England 1-1 France – Hodgson’s Lions pass French exam

It’s vital you don’t lose you first game, so the mantra goes. It’s not true of course, but it helps and England will be pleased to leave the Donbass Arena with a point from what, on paper at least, should be their toughest group game.

This was a hard-earned point against a team that had won its last four games scoring 12 times in the process. However it wasn’t just the result but the manner of the performance that was significant. Roy Hodgson may only have been in the job eight weeks but already this England team has his mark on it. Their tactical discipline was clear to see. They were hard to break down; they stayed solid, stayed on their feet and kept the shape their manager had instilled in them.

They had a low-key first 10 minutes which included a couple of scares as the French settled quicker. The first time England lost their shape – with Glen Johnson way out of position – the French exploited the space and forced a corner. Joe Hart, labelled as England’s rock spilled the ball when he came to collect but Johnson was on hand to clear up.

That said, it was England who carved out the first real effort when Scott Parker found Ashley Young on the left and his incisive pass to Milner just before the quarter hour mark split the French defence wide open. However, having rounded Hugo Lloris, the Manchester City man couldn’t find the target from a tight angle with his weaker left foot. He should have done better.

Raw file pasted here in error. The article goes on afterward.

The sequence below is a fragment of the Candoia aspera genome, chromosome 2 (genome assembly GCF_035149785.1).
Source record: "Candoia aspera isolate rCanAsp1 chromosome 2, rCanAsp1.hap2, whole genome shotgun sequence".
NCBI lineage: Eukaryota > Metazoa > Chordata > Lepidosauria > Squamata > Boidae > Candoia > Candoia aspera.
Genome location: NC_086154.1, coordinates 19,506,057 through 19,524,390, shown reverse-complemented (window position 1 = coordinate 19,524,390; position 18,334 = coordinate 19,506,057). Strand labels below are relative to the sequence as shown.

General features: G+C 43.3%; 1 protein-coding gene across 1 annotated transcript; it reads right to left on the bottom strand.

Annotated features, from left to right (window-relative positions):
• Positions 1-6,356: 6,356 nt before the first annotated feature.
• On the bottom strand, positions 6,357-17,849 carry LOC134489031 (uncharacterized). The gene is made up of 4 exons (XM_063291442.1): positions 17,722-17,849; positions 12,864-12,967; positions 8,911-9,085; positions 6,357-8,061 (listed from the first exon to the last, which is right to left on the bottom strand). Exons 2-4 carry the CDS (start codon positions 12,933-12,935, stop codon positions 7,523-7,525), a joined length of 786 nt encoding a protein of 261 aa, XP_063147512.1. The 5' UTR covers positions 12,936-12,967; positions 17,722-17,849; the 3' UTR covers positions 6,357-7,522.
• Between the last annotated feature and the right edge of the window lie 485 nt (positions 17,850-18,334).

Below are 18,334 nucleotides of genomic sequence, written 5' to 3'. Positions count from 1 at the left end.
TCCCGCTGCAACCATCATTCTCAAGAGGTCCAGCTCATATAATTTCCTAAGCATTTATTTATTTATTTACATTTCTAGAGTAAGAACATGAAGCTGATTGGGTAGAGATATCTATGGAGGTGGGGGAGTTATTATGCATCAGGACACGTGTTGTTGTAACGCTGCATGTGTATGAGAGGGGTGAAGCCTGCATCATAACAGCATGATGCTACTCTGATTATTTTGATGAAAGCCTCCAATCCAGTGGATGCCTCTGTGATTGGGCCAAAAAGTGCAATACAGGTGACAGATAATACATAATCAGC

It was sign of things to come and despite France being the more fluid and creative side, it was England who took the lead. Patrice Evra conceded a free-kick with a clumsy challenge on Milner about 40 yards out on the right. Steven Gerrard swung the ball over but the referee decided it needed to be taken again and the England captain will have been grateful as that first effort helped him to find his range.

He made no mistake with the second, delivering a perfect ball into the box which Joleon Lescott headed firmly into the top left hand corner. He was unmarked, Diarra having lost him in the melee, and some will argue that it was the sort of delivery that Lloris should have collected. No matter, Roy Hodgson’s team were ahead.

Minutes later Diarra nearly made up for his lapse beating Lescott to a free kick curled across the England area but he could only head the ball straight at Hart. The French didn’t have to wait long however. Having fallen straight back into the pattern of dominating possession Frank Ribery, on the edge of the area, teed up Samir Nasri who side-footed powerfully into the net.

Hart was unsighted by Gerrard’s attempt at a block and could not stop the ball sneaking inside the near post. The England keeper will have been disappointed he didn’t get across in time to keep it out but he made up for it with a string of second-half saves from Ribery and Johan Cabaye and Karim Benzema with what was the last kick of the game.

This was a positive start which England will look to build on against Sweden and Ukraine and it seems harsh to pick fault but if there was one it was that it was hard to see how Hodgson’s men will get the goals they will need to kill off the better teams they would face in the latter stages of the tournament. That’s for the future however, for now they can tick off their first objective: Don’t lose your opening game.

England (4-2-3-1): Hart; Johnson, Terry, Lescott, Cole; Gerrard, Parker (Henderson 77), Milner; Oxlade-Chamberlain (Defoe 77), Young; Welbeck (Walcott 90).

France (4-3-3): Lloris; Debuchy, Rami, Mexes, Evra; Cabaye (Ben Arfa 84), Diarra, Malouda (Martin 84); Nasri, Ribery, Benzema.

Did you know…England have scored first in their opening game of the last eight major tournaments they’ve appeared in.

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